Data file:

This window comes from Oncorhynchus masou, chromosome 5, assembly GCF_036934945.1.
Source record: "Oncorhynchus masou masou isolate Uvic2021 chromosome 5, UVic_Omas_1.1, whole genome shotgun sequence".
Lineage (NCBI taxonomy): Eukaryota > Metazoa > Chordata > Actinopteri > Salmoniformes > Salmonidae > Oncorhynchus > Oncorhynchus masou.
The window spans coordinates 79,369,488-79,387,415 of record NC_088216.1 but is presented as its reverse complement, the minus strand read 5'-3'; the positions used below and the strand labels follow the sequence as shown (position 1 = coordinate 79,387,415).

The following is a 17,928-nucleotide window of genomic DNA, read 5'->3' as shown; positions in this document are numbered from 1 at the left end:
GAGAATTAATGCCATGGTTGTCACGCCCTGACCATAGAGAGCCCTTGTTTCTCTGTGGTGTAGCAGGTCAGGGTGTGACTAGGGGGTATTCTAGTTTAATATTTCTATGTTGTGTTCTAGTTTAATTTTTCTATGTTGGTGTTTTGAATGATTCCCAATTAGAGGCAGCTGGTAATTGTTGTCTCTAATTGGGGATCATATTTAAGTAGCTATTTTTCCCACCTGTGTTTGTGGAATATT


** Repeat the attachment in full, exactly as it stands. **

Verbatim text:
This window comes from Oncorhynchus masou, chromosome 5, assembly GCF_036934945.1.
Source record: "Oncorhynchus masou masou isolate Uvic2021 chromosome 5, UVic_Omas_1.1, whole genome shotgun sequence".
Lineage (NCBI taxonomy): Eukaryota > Metazoa > Chordata > Actinopteri > Salmoniformes > Salmonidae > Oncorhynchus > Oncorhynchus masou.
The window spans coordinates 79,369,488-79,387,415 of record NC_088216.1 but is presented as its reverse complement, the minus strand read 5'-3'; the positions used below and the strand labels follow the sequence as shown (position 1 = coordinate 79,387,415).

The following is a 17,928-nucleotide window of genomic DNA, read 5'->3' as shown; positions in this document are numbered from 1 at the left end:
GAGAATTAATGCCATGGTTGTCACGCCCTGACCATAGAGAGCCCTTGTTTCTCTGTGGTGTAGCAGGTCAGGGTGTGACTAGGGGGTATTCTAGTTTAATATTTCTATGTTGTGTTCTAGTTTAATTTTTCTATGTTGGTGTTTTGAATGATTCCCAATTAGAGGCAGCTGGTAATTGTTGTCTCTAATTGGGGATCATATTTAAGTAGCTATTTTTCCCACCTGTGTTTGTGGAATATT